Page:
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Auckland Blues top in new Massey Super 12 Ratings


Auckland Blues top in new Massey Super 12 Ratings

The champion Auckland Blues side comes out on top in the inaugural Massey Super 12 rugby ratings released today.

As all the New Zealand Super 12 rugby squads assembled today to begin preparation for the 2004 competition, the 2003 ratings prepared by Massey University Professor Hugh Morton show the Blues a clear winner last year.

The results of all 69 Super12 rugby matches were analysed for the ratings using a simple computerised adjustive rating system, similar to the PriceWaterhouseCooper rankings for cricket.

Over the whole competition a lowly rating can be offset by a high home advantage, such as the Cats, Highlanders or Brumbies, and conversely such as the Bulls or Stormers, thus affecting the teams finishing position on the competition points table.

Over the last four Super12 seasons the three highest average ratings have been Brumbies 28.6, Blues 26.7 and Crusaders 25.2, while the three lowest averages have been Cats 7.4, Bulls 8.6 and Sharks 13.4.

The biggest improvers have been the Bulls (12th in 2000 to 5th), and the biggest slip in rating has been the Cats (5th in 2001 to 12th).

The three most consistently rated teams have been the Reds, Hurricanes and Cats, while the most unpredictably rated teams have been the Highlanders, Brumbies and Waratahs.

Home advantages, averaging +6.4 over four years, have been quite variable. The Cats have the highest at 16.3, followed by the Highlanders 12.6 and Crusaders 11.2.

Only the Crusaders have been above the annual average every year. The Stormers have the lowest average at –4.4, followed by the Bulls –0.1 and Hurricanes 1.4.

Only the Stormers have always been negative (ie a home disadvantage) every year, and every year they have been the lowest.

The most consistently held home advantages have been held by the Stormers (-9.0 to –1.2), Crusaders (5.9 to 20.5) and Reds (0.9 to 15.8); while the most variable form year to year have been the Sharks (-5.3 to 31.2), Brumbies (-8.5 to 22.9) and Waratahs (-3.2 to 28.3).

Any difference between two team ratings reflects the number of points by which one should beat the other on a neutral ground. The lowest rated team conventionally is rated at zero. The home advantage can also be interpreted as a points value, accruing only to the home team.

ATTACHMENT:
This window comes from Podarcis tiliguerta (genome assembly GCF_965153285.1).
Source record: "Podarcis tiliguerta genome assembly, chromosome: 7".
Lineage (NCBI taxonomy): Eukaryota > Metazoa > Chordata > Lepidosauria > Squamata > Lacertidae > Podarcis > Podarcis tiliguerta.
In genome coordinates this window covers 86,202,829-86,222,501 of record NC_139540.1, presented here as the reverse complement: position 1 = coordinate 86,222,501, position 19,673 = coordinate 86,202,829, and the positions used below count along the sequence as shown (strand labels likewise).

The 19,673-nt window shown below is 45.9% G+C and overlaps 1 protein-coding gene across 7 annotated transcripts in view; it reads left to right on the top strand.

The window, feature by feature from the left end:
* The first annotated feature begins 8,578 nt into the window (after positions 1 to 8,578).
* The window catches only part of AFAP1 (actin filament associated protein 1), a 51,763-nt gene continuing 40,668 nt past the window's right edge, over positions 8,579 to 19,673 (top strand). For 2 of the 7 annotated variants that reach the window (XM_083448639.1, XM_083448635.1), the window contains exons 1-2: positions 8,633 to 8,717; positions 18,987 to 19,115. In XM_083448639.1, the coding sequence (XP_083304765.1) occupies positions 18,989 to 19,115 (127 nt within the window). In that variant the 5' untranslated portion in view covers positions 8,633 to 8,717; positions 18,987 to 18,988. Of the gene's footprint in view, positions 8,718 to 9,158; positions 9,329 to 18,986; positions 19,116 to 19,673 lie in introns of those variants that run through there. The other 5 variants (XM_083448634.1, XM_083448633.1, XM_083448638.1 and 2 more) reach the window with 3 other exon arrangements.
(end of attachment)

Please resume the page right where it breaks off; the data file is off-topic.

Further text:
``These ratings provide a means for assessing whether a team played better or worse than may have been expected,’’ Professor Morton said today.

``Suppose a team with a rating of 20 and home advantage of 7, plays at home against a team with a rating of 15. The home rating of the first team would be 27, which means they should beat a team with a rating of 15, by 12 points (the difference between the ratings).’’

The rankings, ratings and home advantages at the close of the 2003 competition and going into the 2004 competition are as follows (with the previous year rankings added for comparison, together with the change in rank):

Inaugural Massey Super 12 rankings:

Rank Now Team Rating Home Adv 2002 Rank Change 1 Blues 30.0 8.8 5 +4 2 Crusaders 26.9 5.9 3 +1 3 Waratahs 21.4 -3.2 7 +4 4 Hurricanes 20.9 2.6 9 +5 5 Bulls 18.6 -7.6 10 +5 6 Sharks 16.9 -5.3 12 +6 7 Stormers 16.4 -9.0 4 -3 8 Reds 15.9 4.7 8 0 9 Brumbies 15.4 22.9 1 -8 10 Highlanders 13.8 18.2 2 -8 11 Chiefs 12.6 7.8 6 -5 12 Cats 0.0 14.7 11 -1

Ends

Media advisory: For further information contact Professor Hugh Morton at the Institute of Food Nutrition and Human Health, Massey University, 021 251 3421 or Kip Brook at Word of Mouth Media NZ 0275 033855

Copyright 2004 Word of Mouth Media NZ


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